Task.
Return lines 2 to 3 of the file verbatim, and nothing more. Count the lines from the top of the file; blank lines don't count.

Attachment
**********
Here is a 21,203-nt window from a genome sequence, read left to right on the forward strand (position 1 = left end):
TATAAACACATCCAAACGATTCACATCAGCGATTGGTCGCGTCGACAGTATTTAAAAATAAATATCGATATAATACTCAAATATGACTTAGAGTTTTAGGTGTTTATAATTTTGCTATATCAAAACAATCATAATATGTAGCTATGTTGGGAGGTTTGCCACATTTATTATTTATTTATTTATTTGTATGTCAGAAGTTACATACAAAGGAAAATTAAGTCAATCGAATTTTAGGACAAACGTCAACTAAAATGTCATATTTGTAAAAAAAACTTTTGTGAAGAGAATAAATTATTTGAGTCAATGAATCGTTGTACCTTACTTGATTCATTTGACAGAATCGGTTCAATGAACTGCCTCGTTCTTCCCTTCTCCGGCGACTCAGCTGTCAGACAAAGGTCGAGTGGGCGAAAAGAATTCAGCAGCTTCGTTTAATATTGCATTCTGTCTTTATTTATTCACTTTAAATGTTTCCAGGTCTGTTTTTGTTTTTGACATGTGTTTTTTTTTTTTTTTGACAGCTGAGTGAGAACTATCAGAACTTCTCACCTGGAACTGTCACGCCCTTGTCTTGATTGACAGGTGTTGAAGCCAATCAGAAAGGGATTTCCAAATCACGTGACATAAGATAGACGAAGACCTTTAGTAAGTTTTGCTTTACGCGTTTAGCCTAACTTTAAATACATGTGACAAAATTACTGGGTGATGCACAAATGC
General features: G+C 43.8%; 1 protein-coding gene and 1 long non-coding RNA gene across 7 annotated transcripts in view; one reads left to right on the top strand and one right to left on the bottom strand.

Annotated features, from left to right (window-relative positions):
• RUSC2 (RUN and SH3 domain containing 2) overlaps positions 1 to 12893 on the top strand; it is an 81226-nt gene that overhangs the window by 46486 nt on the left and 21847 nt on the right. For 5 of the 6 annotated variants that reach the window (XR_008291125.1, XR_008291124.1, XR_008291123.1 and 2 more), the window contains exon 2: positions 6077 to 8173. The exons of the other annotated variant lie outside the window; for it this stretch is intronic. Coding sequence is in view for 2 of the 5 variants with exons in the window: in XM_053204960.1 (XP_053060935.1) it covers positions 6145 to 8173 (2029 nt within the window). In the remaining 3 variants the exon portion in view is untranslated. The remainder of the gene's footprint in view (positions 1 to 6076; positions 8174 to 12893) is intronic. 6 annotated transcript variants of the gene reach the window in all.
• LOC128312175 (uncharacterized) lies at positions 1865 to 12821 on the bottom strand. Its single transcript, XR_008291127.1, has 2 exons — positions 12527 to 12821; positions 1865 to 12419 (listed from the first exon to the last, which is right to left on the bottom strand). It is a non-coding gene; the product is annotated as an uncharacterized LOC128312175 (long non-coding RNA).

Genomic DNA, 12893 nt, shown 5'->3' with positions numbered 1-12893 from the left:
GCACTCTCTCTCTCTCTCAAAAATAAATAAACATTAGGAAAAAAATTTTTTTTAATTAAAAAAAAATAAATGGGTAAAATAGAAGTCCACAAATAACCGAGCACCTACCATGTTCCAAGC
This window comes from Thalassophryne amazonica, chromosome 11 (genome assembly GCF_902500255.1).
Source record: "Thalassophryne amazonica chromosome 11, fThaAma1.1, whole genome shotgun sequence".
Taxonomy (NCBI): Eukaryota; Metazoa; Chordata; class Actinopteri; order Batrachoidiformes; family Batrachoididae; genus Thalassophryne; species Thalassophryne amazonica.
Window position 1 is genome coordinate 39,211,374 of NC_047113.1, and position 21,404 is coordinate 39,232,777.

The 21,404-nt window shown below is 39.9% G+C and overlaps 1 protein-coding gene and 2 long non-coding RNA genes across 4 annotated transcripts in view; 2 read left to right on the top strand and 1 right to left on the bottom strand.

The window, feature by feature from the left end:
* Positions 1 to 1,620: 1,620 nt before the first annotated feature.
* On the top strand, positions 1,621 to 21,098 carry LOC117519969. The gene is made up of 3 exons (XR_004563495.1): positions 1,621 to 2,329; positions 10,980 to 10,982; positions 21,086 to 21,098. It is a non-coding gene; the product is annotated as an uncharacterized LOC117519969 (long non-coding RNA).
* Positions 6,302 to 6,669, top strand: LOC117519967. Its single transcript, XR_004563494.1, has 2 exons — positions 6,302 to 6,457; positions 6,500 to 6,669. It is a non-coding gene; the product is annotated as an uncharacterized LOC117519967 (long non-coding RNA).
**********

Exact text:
TATAAACACATCCAAACGATTCACATCAGCGATTGGTCGCGTCGACAGTATTTAAAAATAAATATCGATATAATACTCAAATATGACTTAGAGTTTTAGGTGTTTATAATTTTGCTATATCAAAACAATCATAATATGTAGCTATGTTGGGAGGTTTGCCACATTTATTATTTATTTATTTATTTGTATGTCAGAAGTTACATACAAAGGAAAATTAAGTCAATCGAATTTTAGGACAAACGTCAACTAAAATGTCATATTTGTAAAAAAAACTTTTGTGAAGAGAATAAATTATTTGAGTCAATGAATCGTTGTACCTTACTTGATTCATTTGACAGAATCGGTTCAATGAACTGCCTCGTTCTTCCCTTCTCCGGCGACTCAGCTGTCAGACAAAGGTCGAGTGGGCGAAAAGAATTCAGCAGCTTCGTTTAATATTGCATTCTGTCTTTATTTATTCACTTTAAATGTTTCCAGGTCTGTTTTTGTTTTTGACATGTGTTTTTTTTTTTTTTTGACAGCTGAGTGAGAACTATCAGAACTTCTCACCTGGAACTGTCACGCCCTTGTCTTGATTGACAGGTGTTGAAGCCAATCAGAAAGGGATTTCCAAATCACGTGACATAAGATAGACGAAGACCTTTAGTAAGTTTTGCTTTACGCGTTTAGCCTAACTTTAAATACATGTGACAAAATTACTGGGTGATGCACAAATGC
General features: G+C 43.8%; 1 protein-coding gene and 1 long non-coding RNA gene across 7 annotated transcripts in view; one reads left to right on the top strand and one right to left on the bottom strand.